Based on the ASTM D1655 standard specification for turbine fuels, the only difference between Jet A and Jet A-1 is the freezing point. Max [min?] -40 degrees Celsius (-40° F) for Jet A and max -47 degrees Celsius (-53° F) for Jet A-1. Also, Jet A is widely available in the US (high latitudes).

From my understanding, if Jet A (with higher freezing point) is suitable in colder regions (e.g., the US), it should also be suitable in warmer regions (e.g., tropical countries), as it is already hard to reach -40 degrees Celsius (let alone -47 degrees Celsius) in tropical regions. Assume that both have the same altitude.

So, my questions are:

Are there any feasibility studies or research regarding usage of Jet A fuel in tropical countries? Please share!


Could someone provide information of the cost production differences between Jet A and Jet A-1?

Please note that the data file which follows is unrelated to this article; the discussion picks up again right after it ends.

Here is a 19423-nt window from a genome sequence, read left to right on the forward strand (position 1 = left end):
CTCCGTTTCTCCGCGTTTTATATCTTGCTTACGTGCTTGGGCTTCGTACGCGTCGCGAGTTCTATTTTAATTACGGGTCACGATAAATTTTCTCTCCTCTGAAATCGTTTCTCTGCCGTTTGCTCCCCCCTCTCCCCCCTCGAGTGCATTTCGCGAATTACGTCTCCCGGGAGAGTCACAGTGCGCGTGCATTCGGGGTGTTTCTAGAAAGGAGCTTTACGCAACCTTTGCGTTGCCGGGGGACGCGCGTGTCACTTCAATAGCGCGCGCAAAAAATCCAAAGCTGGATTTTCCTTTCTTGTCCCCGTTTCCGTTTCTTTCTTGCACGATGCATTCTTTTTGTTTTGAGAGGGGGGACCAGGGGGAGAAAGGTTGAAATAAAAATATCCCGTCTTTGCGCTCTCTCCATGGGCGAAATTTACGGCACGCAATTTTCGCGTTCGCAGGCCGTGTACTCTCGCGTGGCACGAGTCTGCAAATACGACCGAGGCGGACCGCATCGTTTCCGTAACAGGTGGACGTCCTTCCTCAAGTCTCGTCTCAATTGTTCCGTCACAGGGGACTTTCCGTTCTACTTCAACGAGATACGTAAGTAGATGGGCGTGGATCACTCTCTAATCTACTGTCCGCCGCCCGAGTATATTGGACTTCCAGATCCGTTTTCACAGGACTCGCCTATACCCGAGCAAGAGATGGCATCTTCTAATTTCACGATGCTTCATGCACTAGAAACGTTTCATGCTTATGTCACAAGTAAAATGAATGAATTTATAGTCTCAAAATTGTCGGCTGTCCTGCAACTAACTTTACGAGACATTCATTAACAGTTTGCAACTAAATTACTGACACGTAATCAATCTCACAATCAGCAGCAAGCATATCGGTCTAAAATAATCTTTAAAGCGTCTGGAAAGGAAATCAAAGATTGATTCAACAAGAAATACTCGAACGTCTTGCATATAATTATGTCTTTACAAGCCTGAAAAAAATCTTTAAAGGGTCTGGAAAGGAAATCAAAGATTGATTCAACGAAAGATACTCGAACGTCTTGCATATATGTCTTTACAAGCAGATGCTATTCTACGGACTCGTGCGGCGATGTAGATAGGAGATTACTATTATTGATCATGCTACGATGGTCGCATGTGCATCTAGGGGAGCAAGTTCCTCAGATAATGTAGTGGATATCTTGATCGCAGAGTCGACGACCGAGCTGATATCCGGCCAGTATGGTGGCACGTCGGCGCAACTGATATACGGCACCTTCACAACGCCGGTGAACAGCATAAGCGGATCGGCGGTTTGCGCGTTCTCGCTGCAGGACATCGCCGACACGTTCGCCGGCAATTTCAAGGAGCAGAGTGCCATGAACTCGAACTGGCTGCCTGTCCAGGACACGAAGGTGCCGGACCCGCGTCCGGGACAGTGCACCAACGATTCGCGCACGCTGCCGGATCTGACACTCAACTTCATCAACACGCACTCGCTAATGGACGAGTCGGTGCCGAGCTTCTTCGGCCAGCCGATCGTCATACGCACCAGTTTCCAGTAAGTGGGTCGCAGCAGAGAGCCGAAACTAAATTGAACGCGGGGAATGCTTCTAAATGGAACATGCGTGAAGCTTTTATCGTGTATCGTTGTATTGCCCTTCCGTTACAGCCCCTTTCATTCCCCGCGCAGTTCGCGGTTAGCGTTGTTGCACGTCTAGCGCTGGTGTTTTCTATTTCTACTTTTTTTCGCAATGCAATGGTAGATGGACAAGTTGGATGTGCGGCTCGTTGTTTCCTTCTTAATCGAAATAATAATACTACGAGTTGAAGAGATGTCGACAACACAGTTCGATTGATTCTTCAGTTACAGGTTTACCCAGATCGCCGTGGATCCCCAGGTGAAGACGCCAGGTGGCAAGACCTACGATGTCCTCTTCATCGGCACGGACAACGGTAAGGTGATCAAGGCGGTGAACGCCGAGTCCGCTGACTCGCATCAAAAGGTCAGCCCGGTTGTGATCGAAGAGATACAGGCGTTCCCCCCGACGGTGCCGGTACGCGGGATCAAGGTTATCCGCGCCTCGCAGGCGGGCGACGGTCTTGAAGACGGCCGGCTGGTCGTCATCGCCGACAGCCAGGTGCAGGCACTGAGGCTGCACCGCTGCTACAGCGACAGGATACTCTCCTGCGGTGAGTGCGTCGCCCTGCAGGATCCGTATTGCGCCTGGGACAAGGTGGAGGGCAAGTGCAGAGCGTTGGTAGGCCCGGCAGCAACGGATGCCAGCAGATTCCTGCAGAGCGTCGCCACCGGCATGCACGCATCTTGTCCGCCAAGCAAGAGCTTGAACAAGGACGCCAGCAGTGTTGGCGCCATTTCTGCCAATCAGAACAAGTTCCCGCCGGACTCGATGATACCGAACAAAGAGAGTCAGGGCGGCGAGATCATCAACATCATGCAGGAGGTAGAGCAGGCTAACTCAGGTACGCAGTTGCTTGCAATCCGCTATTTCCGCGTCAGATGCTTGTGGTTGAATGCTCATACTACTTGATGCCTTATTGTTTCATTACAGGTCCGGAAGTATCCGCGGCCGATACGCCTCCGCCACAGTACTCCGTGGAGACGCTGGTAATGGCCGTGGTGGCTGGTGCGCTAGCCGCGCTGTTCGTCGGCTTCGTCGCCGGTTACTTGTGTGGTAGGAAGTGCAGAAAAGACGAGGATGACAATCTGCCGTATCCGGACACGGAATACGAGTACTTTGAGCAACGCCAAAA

Much appreciated guys!

  • 1
    $\begingroup$ What sort of "research regarding usage" are you looking for? Are you just trying to find out whether or not Jet-A is used in tropical countries, or are you looking for other information as well? $\endgroup$ Dec 24 '18 at 15:47
  • $\begingroup$ One thing is temperature on the ground, another temperature at the cruise level. Keep in mind it's worth climbing as long as it's getting colder. $\endgroup$
    – Jan Hudec
    Dec 24 '18 at 23:23
  • $\begingroup$ And third thing is temperature at destination. And aircraft fuelling in a tropical country may be landing in an arctic one, or be overflying the North Pole, a couple of hours later. Do you want to complicate things by stocking multiple fuels? $\endgroup$
    – Jan Hudec
    Dec 24 '18 at 23:26
  • $\begingroup$ @tanner-swett, for starter I want to know whether Jet A was used in tropical countries, and why don't they use it anymore. Like I said in my question, if Jet A is already used in colder region, it should be suitable in tropical region. So, why don't they use it? It is cheaper to produce (though I still don't know how much cheaper). $\endgroup$
    – arsenalist
    Dec 25 '18 at 1:59
  • $\begingroup$ @jan-hudec, please explain "it's worth climbing as long as it's getting colder". Isn't it dangerous if your temperature at cruise level getting colder as it may cause the fuel freezing? $\endgroup$
    – arsenalist
    Dec 25 '18 at 2:03

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